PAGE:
Thursday, June 13, 2013

Passing %, Passes Per Turnover, and the Presentation of Data

Passing % is a fairly ubiquitous statistic.  You see it flashed across the screen every halftime, right next to Possession % (which is really just total pass share (%) but that is another discussion).  The problem with Passing % is that the public has no idea how to interpret it:  What is a good passing percentage?  80%, 75%,  85%?

When we hear that Barcelona passes 89.5% as a team we have a sense that this is a good thing, but we also have no context: you would want to account for the difficulty of the pass (length, forwards, backwards, defensive pressure, attacking third, own half, etc.) to get a true understanding of a team's passing success.  Presenting such an advanced metric to the general public - assuming one even exists - would be problematic.  If most people don't know how to interpret something as simple as Successful Passes divided by Total Passes then how can we expect them to understand a complex algorithm? There must be a simpler solution.

Below are six stylistically different teams (Barcelona, Liverpool, Portland Timbers, QPR, FC Dallas, Stoke) ranked according to Passing % (out of 117 teams from Big 5 UEFA leagues + MLS).

There are some big differences, but it is likely hard for the average fan to comprehend the vastness of the disparity.  That is because the chart looks something like this in your head:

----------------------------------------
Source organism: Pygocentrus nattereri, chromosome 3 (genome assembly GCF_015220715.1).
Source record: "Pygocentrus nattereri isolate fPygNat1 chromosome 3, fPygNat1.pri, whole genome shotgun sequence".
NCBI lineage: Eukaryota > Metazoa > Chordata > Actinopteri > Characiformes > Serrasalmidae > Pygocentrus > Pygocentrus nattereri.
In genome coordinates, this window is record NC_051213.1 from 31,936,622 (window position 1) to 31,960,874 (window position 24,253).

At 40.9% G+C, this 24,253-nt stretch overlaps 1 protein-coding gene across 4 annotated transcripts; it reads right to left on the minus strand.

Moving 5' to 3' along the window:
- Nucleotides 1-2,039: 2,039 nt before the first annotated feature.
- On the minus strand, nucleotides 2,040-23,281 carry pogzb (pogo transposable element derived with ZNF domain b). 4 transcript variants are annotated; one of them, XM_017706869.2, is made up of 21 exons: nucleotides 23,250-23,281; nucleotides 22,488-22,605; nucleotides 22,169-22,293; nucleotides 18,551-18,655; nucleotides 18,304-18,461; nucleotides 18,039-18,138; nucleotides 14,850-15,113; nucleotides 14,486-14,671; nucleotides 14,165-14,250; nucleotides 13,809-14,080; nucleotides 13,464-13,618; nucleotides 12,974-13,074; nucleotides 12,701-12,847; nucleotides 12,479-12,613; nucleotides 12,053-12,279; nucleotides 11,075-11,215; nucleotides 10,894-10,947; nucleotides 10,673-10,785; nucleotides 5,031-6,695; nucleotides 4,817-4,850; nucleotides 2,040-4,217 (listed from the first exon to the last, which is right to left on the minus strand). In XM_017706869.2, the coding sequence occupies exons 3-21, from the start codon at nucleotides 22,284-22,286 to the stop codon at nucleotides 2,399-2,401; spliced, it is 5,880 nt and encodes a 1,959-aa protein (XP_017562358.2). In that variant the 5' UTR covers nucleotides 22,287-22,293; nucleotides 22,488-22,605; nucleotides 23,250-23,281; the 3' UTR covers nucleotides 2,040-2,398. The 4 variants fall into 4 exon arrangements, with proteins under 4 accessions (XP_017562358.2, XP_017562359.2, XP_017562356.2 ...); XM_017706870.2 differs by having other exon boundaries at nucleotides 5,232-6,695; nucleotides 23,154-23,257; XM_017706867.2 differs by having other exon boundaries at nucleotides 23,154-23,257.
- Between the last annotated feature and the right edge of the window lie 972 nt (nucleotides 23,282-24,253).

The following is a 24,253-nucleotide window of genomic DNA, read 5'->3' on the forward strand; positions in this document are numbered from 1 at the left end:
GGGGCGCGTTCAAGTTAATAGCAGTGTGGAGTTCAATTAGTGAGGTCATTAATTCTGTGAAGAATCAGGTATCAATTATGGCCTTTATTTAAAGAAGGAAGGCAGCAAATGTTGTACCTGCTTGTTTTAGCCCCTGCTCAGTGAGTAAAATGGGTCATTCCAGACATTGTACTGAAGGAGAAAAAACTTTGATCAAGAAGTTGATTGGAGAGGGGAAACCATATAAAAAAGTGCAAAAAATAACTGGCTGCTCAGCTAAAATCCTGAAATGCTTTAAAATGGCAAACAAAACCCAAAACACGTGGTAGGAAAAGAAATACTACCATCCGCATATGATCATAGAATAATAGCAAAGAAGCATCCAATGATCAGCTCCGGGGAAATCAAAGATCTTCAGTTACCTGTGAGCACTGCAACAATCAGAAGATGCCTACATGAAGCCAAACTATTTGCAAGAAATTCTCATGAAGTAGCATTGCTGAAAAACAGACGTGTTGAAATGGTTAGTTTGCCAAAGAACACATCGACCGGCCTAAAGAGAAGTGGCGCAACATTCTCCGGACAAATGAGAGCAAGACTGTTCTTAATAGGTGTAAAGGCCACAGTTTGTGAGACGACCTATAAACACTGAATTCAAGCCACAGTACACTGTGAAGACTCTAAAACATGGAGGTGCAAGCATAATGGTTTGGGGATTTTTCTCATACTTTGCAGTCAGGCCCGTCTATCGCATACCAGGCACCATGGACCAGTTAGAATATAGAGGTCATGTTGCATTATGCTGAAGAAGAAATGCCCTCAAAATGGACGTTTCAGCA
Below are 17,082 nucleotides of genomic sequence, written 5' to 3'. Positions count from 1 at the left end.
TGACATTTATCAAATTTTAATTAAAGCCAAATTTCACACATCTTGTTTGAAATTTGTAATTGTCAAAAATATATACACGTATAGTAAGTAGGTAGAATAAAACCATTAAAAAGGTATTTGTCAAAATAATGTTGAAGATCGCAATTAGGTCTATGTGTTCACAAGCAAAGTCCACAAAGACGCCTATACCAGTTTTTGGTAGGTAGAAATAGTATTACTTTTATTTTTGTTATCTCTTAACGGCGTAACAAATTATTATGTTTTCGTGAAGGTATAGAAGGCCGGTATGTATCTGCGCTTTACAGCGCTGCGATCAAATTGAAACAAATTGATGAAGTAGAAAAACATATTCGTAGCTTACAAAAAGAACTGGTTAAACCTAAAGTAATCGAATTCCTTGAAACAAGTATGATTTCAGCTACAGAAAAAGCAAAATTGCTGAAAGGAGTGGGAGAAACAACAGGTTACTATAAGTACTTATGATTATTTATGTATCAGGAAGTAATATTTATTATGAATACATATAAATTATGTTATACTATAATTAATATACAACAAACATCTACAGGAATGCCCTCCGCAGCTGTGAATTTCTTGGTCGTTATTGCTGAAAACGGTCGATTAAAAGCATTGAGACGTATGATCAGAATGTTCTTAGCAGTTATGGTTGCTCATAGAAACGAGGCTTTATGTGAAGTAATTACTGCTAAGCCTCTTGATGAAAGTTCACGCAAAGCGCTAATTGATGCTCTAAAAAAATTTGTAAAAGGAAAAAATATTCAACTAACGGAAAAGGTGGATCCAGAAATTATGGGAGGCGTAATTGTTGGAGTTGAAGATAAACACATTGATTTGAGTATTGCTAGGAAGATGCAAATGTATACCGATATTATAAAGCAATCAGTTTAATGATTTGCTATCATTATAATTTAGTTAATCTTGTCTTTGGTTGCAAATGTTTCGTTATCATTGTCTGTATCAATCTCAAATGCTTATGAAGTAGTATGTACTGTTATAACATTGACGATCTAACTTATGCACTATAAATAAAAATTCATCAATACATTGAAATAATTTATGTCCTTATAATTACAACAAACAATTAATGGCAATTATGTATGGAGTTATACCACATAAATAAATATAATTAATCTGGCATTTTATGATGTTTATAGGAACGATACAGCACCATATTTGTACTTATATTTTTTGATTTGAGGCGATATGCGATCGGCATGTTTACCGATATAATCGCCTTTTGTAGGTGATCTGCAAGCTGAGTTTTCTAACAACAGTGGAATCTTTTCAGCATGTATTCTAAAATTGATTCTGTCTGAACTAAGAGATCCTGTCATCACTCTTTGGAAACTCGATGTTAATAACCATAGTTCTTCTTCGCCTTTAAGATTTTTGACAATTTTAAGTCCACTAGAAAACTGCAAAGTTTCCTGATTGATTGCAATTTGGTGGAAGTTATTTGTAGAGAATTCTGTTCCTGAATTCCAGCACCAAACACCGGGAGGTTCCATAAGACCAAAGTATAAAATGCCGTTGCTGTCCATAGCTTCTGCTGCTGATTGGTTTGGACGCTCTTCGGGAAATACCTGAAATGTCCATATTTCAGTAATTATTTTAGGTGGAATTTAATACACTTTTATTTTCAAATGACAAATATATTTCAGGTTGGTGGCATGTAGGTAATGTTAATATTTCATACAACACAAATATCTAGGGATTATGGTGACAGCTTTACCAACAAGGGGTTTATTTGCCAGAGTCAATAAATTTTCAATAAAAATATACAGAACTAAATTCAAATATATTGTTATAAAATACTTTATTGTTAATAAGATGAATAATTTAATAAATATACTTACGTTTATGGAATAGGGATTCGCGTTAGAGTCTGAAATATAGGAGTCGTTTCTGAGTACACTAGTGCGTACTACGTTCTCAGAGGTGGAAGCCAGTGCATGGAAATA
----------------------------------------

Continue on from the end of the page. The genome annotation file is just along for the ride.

But what if we took the same metric (passing %) and presented it in a different manner. What if instead of looking at Successful Passes / Total Passes we made it a ratio instead:  Successful Passes to Unsuccessful Passes.  And let's rename it something more digestible and intuitive: Passes Per Turnover.

As more soccer statistics become available it is imperative that the community of soccer analysts (some professional, many amateur) continue to think of new ways to present the data that the average fan can understand and appreciate.


  1. Teaching statistics, I have found that while often students cannot intuitively distinguish between a proportion (pass%) and a (odds) ratio (pass/TO), one of the two is usually better understood.

    Also, like you cleverly showed, the ratio here spreads the data out more so the differences are easier to see.

    I guess I would say that the only advantage to the pass% is that it is a proportion, and thus the margins of error are easier to calculate if we're willing to accept the binomial probability assumptions...

    1. Thanks for the comment. I do still like the passing % as a metric but find that, for whatever reason - perhaps they can imagine the actual passing sequence, passes per turnover seems to resonate more with the average soccer watcher.

  2. Quick question here: You have determined the Passes per Turnover Ratio from looking at Passes Successfull and Passes Unsucessful. What about other ways of losing possession i.e. Unsuccessful Dribble? Those wouldn't be included in your Turnovers and would skew the ratios.



    1. Absolutely. Don't get me wrong I would love to see that data included too as turnovers, but calculating that figure is much more difficult. I am able to do it for MLS, but in other leagues the requisite data is nearly impossible to come by.